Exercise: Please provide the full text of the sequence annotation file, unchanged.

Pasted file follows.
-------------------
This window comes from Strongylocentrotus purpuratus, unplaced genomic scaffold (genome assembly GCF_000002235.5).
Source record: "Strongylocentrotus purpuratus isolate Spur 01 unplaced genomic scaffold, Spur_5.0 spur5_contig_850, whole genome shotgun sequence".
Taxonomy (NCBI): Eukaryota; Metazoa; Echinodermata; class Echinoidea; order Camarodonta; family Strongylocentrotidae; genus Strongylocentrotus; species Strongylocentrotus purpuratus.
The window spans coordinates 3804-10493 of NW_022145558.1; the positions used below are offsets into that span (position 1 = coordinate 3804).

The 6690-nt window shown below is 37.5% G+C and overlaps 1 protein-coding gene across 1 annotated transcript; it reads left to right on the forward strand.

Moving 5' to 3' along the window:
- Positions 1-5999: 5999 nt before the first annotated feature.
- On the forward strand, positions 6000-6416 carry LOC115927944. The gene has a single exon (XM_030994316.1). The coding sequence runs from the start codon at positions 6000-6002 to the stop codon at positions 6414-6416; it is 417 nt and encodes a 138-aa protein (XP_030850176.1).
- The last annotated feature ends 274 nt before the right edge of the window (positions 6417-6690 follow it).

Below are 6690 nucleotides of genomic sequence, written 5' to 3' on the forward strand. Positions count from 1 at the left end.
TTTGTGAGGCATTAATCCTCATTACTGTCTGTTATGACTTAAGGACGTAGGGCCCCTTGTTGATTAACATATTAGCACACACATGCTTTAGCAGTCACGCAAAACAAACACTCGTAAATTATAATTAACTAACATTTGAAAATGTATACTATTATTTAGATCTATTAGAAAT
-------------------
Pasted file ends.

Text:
This window comes from Strongylocentrotus purpuratus, unplaced genomic scaffold (genome assembly GCF_000002235.5).
Source record: "Strongylocentrotus purpuratus isolate Spur 01 unplaced genomic scaffold, Spur_5.0 spur5_contig_850, whole genome shotgun sequence".
Taxonomy (NCBI): Eukaryota; Metazoa; Echinodermata; class Echinoidea; order Camarodonta; family Strongylocentrotidae; genus Strongylocentrotus; species Strongylocentrotus purpuratus.
The window spans coordinates 3804-10493 of NW_022145558.1; the positions used below are offsets into that span (position 1 = coordinate 3804).

The 6690-nt window shown below is 37.5% G+C and overlaps 1 protein-coding gene across 1 annotated transcript; it reads left to right on the forward strand.

Moving 5' to 3' along the window:
- Positions 1-5999: 5999 nt before the first annotated feature.
- On the forward strand, positions 6000-6416 carry LOC115927944. The gene has a single exon (XM_030994316.1). The coding sequence runs from the start codon at positions 6000-6002 to the stop codon at positions 6414-6416; it is 417 nt and encodes a 138-aa protein (XP_030850176.1).
- The last annotated feature ends 274 nt before the right edge of the window (positions 6417-6690 follow it).

Below are 6690 nucleotides of genomic sequence, written 5' to 3' on the forward strand. Positions count from 1 at the left end.
TTTGTGAGGCATTAATCCTCATTACTGTCTGTTATGACTTAAGGACGTAGGGCCCCTTGTTGATTAACATATTAGCACACACATGCTTTAGCAGTCACGCAAAACAAACACTCGTAAATTATAATTAACTAACATTTGAAAATGTATACTATTATTTAGATCTATTAGAAAT